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The cities of Denver and Aurora both considered measures on August 17 to decide how to handle their breed-specific laws.

Denver: The Denver City Council decided to let voters decide the fate of a new proposal to ease some of the breed-specific restrictions in the city.

A measure will appear on the November 2020 ballot that reads:

Shall the voters for the City and County of Denver adopt an ordinance authorizing the city to grant a provisional permit to owners or keepers of a pit bull, provided the owner microchips the animal and complies with additional requirements set by Denver Animal Protection?

As mentioned in AKC’s previous alert, the proposal would require owners of American Staffordshire Terriers, Staffordshire Bull Terriers and American pit bull terriers to obtain an annual “breed-restricted” permit and keep no more than two “pit bulls” in a residence at any time.  Animal control may inspect the dog and premises “at reasonable times, with reasonable notice” to determine sanitary and health conditions.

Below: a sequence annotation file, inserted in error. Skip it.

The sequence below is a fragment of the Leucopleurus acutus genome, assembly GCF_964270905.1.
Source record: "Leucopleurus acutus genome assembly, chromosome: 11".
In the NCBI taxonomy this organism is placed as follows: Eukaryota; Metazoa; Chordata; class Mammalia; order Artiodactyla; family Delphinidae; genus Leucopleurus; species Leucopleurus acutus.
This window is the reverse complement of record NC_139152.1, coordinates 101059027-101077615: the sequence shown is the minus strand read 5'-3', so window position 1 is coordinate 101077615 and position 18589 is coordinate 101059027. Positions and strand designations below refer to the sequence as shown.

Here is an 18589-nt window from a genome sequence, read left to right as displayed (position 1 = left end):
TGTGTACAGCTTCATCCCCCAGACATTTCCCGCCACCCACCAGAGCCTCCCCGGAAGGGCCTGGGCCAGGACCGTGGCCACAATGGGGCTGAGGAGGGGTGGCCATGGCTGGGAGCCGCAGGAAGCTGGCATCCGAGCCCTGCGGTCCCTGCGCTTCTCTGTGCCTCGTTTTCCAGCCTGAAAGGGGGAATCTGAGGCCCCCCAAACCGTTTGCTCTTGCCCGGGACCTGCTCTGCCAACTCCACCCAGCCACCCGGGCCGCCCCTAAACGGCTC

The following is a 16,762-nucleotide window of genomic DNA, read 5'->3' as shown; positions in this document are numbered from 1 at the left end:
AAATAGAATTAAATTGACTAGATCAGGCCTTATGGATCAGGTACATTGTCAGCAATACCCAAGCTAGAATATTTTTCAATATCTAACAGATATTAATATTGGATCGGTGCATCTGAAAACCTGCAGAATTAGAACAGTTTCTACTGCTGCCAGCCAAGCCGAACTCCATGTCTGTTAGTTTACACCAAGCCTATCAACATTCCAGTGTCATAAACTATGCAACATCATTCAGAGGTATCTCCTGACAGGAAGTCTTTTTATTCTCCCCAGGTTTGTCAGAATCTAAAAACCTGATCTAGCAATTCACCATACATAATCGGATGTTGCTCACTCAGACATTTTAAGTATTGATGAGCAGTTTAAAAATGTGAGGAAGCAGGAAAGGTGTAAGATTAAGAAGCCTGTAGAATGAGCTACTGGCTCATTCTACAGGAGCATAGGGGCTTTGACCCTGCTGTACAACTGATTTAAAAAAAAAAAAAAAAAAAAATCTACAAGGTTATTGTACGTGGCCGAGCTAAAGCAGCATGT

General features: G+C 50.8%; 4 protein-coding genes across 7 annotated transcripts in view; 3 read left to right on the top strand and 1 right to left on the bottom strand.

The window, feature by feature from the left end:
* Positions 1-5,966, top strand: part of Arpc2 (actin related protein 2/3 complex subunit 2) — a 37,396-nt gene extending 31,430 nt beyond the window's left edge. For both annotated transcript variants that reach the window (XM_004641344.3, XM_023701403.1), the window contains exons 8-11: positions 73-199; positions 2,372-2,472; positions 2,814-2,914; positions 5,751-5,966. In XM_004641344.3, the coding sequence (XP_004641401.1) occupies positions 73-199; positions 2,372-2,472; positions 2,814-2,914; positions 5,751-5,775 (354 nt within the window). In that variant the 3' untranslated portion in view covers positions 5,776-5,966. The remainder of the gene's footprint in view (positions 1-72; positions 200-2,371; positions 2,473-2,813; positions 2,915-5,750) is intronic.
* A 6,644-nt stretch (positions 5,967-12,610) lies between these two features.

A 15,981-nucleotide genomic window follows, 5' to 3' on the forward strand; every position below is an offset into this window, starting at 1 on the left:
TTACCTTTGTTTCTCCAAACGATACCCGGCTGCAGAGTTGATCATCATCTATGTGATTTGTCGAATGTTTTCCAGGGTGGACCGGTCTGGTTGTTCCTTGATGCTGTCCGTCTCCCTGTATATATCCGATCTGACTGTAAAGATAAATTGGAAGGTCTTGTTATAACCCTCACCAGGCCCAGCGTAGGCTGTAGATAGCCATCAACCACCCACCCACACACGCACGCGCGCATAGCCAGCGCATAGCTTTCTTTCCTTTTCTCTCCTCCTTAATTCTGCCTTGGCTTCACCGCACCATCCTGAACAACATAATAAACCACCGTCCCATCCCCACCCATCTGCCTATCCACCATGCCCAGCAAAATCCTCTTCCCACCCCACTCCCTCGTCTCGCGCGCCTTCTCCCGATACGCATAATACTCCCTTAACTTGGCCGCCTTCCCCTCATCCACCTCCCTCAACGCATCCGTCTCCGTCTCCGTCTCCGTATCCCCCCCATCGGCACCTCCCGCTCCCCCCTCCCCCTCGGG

If an owner does not violate any portion of the city’s animal control laws for 36 months, then the city may allow the owner to apply for a regular dog license and no longer require the annual breed-restricted permit.

Other requirements would include mandatory microchipping and providing animal control with the names of two persons who may be contacted about the dog in case of an emergency.

Aurora: The City of Aurora was also considering placing a measure regarding its breed ban on the ballot, but a decision was delayed to a future council meeting.

AKC Government Relations and the Colorado Federation of Dog Clubs continue to monitor these issues and will provide updates as they are available.